Price of war

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There are many Scottish families who were wiped out as a result of the two world wars and whose harrowing plight has never been recorded (your report, 15 August).

One of those families is that of Marion MacLeod, Balallan, Isle of Lewis, a blind widow who was left alone in her croft house after her four sons were conscripted.

Three of her sons were killed in the First World War, along with her 15-year-old grandson who had been in action in the front line at the astonishingly young age of 14 – Donald 
MacLeod Snaddon, Royal Scots Fusiliers, killed in January 1916.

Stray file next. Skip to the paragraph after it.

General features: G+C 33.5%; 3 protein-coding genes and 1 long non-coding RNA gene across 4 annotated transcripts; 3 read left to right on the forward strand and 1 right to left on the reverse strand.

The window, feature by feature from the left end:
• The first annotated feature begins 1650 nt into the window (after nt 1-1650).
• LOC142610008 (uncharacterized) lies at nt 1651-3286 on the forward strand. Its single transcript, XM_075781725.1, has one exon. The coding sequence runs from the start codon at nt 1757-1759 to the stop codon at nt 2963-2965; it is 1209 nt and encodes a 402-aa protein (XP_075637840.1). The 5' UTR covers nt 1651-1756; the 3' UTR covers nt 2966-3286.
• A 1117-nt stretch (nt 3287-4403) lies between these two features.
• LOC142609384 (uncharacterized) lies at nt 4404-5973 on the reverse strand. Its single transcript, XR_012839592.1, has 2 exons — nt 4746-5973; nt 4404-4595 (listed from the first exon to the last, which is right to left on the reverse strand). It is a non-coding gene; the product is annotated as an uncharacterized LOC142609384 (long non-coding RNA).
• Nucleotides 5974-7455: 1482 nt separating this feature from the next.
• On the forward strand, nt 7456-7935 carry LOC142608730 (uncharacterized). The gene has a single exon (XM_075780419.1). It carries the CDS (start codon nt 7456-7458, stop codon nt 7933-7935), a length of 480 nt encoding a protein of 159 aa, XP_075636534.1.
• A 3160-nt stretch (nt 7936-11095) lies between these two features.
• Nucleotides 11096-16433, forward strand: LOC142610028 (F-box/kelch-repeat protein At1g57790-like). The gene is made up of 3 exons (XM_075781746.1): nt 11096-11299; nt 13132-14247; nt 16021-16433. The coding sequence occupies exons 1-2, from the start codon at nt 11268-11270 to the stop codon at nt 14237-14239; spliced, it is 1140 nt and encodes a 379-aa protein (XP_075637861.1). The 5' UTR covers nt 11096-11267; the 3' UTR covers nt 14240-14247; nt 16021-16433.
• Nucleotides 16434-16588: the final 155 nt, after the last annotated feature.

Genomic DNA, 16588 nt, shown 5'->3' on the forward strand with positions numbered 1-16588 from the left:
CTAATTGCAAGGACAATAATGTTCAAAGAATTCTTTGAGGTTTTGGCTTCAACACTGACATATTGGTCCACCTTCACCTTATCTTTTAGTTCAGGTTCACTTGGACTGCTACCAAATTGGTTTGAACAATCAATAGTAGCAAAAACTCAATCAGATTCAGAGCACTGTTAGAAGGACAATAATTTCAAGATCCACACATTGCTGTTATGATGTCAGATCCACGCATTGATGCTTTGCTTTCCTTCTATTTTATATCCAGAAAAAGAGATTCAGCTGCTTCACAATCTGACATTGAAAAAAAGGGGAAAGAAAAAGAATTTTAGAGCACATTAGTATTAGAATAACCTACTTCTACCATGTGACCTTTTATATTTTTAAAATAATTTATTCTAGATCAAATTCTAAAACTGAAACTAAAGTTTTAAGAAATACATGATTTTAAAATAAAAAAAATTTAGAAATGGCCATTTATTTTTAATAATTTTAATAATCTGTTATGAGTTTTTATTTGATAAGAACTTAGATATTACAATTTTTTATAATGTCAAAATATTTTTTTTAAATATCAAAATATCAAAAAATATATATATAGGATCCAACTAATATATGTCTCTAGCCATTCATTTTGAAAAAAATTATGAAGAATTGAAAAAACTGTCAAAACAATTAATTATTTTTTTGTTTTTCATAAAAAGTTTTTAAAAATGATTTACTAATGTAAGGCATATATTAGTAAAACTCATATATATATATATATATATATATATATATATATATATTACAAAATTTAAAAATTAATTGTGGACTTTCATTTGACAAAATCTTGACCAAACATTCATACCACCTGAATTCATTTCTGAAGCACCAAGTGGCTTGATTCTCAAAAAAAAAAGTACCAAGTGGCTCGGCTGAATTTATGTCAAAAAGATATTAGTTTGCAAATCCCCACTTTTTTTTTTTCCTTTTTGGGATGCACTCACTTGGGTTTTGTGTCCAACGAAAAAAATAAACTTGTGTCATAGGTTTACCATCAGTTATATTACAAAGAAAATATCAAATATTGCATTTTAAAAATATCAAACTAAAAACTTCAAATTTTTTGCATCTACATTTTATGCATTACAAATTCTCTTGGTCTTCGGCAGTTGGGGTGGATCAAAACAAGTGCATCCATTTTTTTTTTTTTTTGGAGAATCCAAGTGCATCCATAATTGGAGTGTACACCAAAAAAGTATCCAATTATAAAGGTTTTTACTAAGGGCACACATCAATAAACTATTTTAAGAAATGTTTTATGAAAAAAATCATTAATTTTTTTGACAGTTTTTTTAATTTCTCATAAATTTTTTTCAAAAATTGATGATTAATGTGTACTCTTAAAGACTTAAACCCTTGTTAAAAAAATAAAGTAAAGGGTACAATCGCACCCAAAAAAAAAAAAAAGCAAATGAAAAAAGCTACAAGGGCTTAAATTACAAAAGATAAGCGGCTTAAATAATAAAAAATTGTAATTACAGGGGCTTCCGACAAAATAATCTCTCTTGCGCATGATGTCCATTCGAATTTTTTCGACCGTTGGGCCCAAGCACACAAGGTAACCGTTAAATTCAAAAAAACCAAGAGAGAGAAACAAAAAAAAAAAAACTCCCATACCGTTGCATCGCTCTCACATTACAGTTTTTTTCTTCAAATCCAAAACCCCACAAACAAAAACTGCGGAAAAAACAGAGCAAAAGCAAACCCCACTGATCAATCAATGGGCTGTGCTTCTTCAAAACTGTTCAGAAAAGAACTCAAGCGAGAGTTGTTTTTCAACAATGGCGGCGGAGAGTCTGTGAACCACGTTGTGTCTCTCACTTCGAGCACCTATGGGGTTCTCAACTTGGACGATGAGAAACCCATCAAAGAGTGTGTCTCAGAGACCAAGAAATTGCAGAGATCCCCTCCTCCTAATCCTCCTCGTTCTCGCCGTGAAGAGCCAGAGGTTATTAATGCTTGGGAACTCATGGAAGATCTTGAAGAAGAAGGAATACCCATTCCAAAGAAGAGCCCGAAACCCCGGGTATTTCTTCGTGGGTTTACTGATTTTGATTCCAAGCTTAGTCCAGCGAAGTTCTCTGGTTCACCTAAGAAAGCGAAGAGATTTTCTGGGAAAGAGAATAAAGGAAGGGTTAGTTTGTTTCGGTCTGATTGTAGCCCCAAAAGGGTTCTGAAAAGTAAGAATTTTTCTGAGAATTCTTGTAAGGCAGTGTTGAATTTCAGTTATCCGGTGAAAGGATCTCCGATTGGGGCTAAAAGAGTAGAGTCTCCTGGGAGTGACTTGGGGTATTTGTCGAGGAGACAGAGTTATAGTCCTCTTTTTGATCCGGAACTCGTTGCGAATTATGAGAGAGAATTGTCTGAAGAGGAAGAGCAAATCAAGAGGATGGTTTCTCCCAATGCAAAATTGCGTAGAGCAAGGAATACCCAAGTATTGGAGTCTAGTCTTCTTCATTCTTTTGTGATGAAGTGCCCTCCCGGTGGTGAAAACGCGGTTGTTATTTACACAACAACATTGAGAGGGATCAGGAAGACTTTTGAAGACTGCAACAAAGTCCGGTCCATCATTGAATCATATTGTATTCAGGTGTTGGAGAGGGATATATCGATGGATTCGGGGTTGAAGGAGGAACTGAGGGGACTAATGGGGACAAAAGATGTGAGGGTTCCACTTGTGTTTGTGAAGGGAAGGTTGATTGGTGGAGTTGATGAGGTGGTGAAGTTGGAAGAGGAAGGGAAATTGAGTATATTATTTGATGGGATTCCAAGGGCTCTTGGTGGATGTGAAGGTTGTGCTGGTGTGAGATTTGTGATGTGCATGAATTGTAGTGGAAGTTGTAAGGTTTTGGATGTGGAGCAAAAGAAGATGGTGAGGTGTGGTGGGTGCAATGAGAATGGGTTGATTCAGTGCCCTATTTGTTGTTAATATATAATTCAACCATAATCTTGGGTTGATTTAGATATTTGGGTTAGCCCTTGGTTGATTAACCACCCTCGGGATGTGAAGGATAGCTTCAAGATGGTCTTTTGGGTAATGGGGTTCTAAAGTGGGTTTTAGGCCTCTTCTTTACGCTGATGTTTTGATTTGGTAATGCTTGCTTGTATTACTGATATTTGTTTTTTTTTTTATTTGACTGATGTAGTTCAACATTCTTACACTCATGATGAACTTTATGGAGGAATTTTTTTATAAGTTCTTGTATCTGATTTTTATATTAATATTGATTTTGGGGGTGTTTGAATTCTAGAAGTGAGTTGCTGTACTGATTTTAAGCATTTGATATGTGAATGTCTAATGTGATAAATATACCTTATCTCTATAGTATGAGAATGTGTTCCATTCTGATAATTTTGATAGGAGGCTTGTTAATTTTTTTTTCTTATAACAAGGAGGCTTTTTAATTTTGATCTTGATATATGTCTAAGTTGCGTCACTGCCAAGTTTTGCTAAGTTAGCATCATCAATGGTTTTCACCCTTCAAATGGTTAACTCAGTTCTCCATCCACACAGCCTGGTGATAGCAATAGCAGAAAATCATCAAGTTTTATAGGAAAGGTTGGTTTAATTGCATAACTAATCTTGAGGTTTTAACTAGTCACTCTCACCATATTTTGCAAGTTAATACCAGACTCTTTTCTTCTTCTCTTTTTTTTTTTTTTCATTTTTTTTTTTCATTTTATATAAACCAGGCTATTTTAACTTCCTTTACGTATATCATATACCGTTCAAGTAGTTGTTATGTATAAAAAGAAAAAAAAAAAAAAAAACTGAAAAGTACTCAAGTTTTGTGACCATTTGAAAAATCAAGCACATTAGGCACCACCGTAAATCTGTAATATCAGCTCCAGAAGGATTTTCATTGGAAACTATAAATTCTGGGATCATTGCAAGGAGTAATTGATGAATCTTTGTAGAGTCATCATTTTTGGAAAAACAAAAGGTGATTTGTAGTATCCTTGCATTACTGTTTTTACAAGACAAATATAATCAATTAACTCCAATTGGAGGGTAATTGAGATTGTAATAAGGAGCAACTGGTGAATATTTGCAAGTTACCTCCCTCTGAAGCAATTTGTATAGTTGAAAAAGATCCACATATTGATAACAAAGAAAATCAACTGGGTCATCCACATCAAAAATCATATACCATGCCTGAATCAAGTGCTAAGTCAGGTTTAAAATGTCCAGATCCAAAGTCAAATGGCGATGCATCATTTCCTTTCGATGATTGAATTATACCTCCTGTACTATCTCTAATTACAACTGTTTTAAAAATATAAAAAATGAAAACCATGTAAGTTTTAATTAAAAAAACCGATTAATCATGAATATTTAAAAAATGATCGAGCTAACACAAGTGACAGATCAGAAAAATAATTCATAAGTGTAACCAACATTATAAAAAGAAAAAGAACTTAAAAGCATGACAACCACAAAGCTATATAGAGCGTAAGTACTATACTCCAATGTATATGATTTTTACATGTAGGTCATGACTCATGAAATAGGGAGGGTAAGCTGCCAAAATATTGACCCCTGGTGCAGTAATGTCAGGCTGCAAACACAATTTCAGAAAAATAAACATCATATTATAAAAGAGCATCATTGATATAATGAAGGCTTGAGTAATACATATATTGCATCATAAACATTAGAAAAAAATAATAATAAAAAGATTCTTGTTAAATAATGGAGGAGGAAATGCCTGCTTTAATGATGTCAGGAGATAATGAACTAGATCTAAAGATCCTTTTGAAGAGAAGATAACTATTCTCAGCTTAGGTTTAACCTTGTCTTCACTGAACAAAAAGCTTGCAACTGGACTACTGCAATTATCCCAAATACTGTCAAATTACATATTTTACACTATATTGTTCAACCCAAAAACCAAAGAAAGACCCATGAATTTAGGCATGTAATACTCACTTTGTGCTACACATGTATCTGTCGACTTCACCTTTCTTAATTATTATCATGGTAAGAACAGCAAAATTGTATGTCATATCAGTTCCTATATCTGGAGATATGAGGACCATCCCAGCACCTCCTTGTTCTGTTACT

He is the youngest soldier interred at Lussenthoek Military Cemetery in Belgium.

Mrs MacLeod’s two remaining grandsons were lost at sea in the Second World War – Donald MacLeod was working in Peru in 1939 but paid his passage back to the UK to join the merchant navy.

He was lost in January 1943, when SS St Sunniva (Aberdeen), a convoy rescue ship, was lost with all hands off Sable Island, Canada.

His brother Angus John 
MacLeod, Royal Navy, was lost in January 1944, when the naval tug, HMS Adherent, sank in foul weather in the North Atlantic.

The brothers were drowned within a year of each other.

Donald J MacLeod

Woodcroft Avenue

Bridge of Don